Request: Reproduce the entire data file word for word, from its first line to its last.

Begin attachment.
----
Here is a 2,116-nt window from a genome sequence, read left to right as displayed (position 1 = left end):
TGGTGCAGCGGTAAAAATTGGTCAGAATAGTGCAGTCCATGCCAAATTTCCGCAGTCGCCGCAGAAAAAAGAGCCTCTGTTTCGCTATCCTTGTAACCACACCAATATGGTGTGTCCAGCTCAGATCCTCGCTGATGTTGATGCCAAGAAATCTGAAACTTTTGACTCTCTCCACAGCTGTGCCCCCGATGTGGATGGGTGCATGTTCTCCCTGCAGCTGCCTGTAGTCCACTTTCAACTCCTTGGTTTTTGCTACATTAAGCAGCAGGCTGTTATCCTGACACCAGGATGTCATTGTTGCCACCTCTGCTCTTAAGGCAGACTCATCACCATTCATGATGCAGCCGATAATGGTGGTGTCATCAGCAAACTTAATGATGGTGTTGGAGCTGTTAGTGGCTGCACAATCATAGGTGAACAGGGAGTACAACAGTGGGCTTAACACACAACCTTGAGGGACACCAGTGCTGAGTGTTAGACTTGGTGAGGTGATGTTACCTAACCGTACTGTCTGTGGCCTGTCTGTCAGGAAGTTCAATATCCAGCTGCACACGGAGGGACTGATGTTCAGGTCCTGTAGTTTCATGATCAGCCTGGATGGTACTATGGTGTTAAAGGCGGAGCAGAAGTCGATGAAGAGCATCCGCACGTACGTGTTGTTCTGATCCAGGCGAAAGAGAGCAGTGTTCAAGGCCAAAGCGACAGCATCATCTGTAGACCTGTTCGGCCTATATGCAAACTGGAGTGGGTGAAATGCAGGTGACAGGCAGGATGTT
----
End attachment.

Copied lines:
Here is a 2,116-nt window from a genome sequence, read left to right as displayed (position 1 = left end):
TGGTGCAGCGGTAAAAATTGGTCAGAATAGTGCAGTCCATGCCAAATTTCCGCAGTCGCCGCAGAAAAAAGAGCCTCTGTTTCGCTATCCTTGTAACCACACCAATATGGTGTGTCCAGCTCAGATCCTCGCTGATGTTGATGCCAAGAAATCTGAAACTTTTGACTCTCTCCACAGCTGTGCCCCCGATGTGGATGGGTGCATGTTCTCCCTGCAGCTGCCTGTAGTCCACTTTCAACTCCTTGGTTTTTGCTACATTAAGCAGCAGGCTGTTATCCTGACACCAGGATGTCATTGTTGCCACCTCTGCTCTTAAGGCAGACTCATCACCATTCATGATGCAGCCGATAATGGTGGTGTCATCAGCAAACTTAATGATGGTGTTGGAGCTGTTAGTGGCTGCACAATCATAGGTGAACAGGGAGTACAACAGTGGGCTTAACACACAACCTTGAGGGACACCAGTGCTGAGTGTTAGACTTGGTGAGGTGATGTTACCTAACCGTACTGTCTGTGGCCTGTCTGTCAGGAAGTTCAATATCCAGCTGCACACGGAGGGACTGATGTTCAGGTCCTGTAGTTTCATGATCAGCCTGGATGGTACTATGGTGTTAAAGGCGGAGCAGAAGTCGATGAAGAGCATCCGCACGTACGTGTTGTTCTGATCCAGGCGAAAGAGAGCAGTGTTCAAGGCCAAAGCGACAGCATCATCTGTAGACCTGTTCGGCCTATATGCAAACTGGAGTGGGTGAAATGCAGGTGACAGGCAGGATGTT